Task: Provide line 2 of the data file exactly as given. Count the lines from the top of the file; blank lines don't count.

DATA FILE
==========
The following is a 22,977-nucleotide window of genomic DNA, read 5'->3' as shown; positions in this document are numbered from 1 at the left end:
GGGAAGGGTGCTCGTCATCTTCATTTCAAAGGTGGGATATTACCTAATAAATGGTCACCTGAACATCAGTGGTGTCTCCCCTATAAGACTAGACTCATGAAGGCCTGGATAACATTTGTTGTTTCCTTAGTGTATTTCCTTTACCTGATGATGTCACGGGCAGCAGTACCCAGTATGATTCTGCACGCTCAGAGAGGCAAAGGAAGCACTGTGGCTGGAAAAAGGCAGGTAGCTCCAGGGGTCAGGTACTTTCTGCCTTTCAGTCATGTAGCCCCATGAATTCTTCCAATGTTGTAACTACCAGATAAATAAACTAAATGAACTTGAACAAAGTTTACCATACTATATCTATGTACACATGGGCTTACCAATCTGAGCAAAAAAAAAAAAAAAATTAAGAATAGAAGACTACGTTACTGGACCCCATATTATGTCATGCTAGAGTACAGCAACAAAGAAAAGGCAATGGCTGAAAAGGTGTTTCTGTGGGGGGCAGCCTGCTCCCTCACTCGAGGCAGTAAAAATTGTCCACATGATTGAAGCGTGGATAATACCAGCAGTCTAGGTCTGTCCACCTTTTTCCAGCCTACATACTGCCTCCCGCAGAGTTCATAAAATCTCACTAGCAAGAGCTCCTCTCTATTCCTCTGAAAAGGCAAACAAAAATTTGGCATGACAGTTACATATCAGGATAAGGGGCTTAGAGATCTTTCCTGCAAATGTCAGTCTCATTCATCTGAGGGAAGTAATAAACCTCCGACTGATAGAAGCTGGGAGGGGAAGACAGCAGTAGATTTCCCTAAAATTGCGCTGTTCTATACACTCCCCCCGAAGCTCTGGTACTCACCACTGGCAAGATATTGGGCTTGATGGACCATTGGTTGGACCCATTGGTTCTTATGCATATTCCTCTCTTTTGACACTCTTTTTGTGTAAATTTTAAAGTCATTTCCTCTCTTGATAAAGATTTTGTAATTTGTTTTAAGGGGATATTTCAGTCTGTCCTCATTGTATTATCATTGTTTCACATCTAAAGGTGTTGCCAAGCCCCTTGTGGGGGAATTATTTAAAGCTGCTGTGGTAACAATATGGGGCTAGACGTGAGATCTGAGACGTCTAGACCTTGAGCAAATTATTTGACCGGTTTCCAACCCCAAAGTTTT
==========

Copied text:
GGGAAGGGTGCTCGTCATCTTCATTTCAAAGGTGGGATATTACCTAATAAATGGTCACCTGAACATCAGTGGTGTCTCCCCTATAAGACTAGACTCATGAAGGCCTGGATAACATTTGTTGTTTCCTTAGTGTATTTCCTTTACCTGATGATGTCACGGGCAGCAGTACCCAGTATGATTCTGCACGCTCAGAGAGGCAAAGGAAGCACTGTGGCTGGAAAAAGGCAGGTAGCTCCAGGGGTCAGGTACTTTCTGCCTTTCAGTCATGTAGCCCCATGAATTCTTCCAATGTTGTAACTACCAGATAAATAAACTAAATGAACTTGAACAAAGTTTACCATACTATATCTATGTACACATGGGCTTACCAATCTGAGCAAAAAAAAAAAAAAAATTAAGAATAGAAGACTACGTTACTGGACCCCATATTATGTCATGCTAGAGTACAGCAACAAAGAAAAGGCAATGGCTGAAAAGGTGTTTCTGTGGGGGGCAGCCTGCTCCCTCACTCGAGGCAGTAAAAATTGTCCACATGATTGAAGCGTGGATAATACCAGCAGTCTAGGTCTGTCCACCTTTTTCCAGCCTACATACTGCCTCCCGCAGAGTTCATAAAATCTCACTAGCAAGAGCTCCTCTCTATTCCTCTGAAAAGGCAAACAAAAATTTGGCATGACAGTTACATATCAGGATAAGGGGCTTAGAGATCTTTCCTGCAAATGTCAGTCTCATTCATCTGAGGGAAGTAATAAACCTCCGACTGATAGAAGCTGGGAGGGGAAGACAGCAGTAGATTTCCCTAAAATTGCGCTGTTCTATACACTCCCCCCGAAGCTCTGGTACTCACCACTGGCAAGATATTGGGCTTGATGGACCATTGGTTGGACCCATTGGTTCTTATGCATATTCCTCTCTTTTGACACTCTTTTTGTGTAAATTTTAAAGTCATTTCCTCTCTTGATAAAGATTTTGTAATTTGTTTTAAGGGGATATTTCAGTCTGTCCTCATTGTATTATCATTGTTTCACATCTAAAGGTGTTGCCAAGCCCCTTGTGGGGGAATTATTTAAAGCTGCTGTGGTAACAATATGGGGCTAGACGTGAGATCTGAGACGTCTAGACCTTGAGCAAATTATTTGACCGGTTTCCAACCCCAAAGTTTT